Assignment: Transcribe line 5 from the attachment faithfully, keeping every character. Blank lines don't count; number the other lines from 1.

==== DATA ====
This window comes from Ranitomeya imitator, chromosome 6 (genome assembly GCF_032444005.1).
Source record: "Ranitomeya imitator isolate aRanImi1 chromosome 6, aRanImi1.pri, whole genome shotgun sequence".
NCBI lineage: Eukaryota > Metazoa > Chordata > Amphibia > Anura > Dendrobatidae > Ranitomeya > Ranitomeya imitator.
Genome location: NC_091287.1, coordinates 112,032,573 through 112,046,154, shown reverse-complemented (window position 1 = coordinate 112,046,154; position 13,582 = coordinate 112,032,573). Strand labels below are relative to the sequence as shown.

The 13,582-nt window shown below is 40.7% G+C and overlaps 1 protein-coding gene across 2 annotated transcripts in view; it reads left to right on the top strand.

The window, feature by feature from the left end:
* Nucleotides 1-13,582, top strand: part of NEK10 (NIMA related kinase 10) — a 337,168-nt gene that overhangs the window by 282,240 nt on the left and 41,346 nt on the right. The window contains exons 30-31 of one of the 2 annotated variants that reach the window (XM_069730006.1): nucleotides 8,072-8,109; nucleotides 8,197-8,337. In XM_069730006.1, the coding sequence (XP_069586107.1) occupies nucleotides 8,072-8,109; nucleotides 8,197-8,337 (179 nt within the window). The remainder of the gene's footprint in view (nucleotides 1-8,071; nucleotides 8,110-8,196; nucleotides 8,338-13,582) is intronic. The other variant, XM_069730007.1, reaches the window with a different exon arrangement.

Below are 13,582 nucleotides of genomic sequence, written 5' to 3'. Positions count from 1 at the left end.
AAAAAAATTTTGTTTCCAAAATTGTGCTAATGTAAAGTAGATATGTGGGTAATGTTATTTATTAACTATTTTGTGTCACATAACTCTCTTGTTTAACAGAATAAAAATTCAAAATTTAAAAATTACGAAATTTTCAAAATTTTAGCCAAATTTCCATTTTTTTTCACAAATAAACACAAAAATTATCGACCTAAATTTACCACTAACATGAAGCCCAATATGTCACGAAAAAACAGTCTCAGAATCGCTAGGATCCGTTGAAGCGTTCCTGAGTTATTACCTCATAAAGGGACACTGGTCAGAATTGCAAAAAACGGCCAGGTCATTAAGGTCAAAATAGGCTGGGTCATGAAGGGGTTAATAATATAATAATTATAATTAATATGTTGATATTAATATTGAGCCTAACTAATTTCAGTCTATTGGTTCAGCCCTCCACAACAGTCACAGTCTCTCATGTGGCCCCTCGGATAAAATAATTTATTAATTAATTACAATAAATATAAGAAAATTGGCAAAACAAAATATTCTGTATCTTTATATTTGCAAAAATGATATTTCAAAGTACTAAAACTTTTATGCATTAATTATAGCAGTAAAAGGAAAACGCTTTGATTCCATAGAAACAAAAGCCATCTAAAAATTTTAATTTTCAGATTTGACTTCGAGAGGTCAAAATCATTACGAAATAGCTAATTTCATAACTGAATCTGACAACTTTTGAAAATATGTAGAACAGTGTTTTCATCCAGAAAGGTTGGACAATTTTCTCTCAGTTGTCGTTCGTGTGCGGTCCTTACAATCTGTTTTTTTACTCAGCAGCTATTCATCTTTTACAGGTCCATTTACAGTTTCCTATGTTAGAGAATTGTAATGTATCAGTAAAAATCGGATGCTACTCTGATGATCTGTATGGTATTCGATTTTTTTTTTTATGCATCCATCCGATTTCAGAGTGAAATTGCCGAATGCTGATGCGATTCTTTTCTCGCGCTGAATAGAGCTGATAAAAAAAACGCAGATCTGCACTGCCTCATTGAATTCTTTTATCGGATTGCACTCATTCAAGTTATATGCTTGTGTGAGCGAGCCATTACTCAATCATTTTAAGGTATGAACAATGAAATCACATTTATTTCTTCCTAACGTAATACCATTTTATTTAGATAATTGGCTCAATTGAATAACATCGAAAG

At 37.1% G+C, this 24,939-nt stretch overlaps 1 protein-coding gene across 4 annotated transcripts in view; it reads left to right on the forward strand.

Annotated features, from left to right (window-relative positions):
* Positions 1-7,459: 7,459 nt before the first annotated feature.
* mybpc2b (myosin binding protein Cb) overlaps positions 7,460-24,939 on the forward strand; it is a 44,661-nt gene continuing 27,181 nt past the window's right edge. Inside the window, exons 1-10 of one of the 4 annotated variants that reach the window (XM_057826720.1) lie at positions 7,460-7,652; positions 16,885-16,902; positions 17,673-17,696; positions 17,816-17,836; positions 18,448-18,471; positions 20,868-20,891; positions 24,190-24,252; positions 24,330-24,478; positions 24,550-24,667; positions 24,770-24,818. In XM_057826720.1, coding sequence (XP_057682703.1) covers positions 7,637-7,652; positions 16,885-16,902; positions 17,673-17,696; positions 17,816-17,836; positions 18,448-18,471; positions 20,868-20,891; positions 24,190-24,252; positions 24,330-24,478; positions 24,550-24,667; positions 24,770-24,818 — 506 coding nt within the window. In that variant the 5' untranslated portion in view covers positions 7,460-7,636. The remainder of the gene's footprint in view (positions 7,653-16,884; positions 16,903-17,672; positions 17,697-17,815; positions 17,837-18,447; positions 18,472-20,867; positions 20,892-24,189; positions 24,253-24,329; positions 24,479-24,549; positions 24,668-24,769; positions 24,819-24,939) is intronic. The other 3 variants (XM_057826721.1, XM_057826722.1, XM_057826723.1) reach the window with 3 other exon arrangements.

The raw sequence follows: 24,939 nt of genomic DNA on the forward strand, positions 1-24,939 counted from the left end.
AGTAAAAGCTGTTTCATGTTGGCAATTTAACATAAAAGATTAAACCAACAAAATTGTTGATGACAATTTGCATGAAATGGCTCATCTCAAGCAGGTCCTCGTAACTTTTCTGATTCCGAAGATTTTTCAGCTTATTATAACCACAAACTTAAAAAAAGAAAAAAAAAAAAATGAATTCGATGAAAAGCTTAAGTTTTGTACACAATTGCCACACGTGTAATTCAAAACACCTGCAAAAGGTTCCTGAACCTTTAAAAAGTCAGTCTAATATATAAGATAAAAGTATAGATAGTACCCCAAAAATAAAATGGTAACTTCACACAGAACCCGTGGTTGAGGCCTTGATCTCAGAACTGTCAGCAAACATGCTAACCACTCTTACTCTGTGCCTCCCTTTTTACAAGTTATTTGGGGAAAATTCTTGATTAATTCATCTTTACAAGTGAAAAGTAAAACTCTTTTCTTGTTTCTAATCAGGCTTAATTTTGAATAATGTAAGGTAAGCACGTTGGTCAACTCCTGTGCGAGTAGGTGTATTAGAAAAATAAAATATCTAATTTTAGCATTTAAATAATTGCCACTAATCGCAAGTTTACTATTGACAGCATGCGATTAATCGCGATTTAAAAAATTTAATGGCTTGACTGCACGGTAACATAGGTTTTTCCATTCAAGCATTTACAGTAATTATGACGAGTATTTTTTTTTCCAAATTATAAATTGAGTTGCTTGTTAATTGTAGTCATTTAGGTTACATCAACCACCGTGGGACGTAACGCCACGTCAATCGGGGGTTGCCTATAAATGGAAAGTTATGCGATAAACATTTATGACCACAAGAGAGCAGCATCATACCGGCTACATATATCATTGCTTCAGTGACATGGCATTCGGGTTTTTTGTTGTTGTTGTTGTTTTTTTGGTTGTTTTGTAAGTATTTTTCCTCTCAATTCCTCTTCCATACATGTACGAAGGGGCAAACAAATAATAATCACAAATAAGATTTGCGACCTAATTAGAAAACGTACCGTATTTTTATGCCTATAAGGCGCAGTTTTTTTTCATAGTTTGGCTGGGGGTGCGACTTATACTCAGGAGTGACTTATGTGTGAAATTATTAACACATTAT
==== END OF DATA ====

The 13,582-nt window shown below is 40.7% G+C and overlaps 1 protein-coding gene across 2 annotated transcripts in view; it reads left to right on the top strand.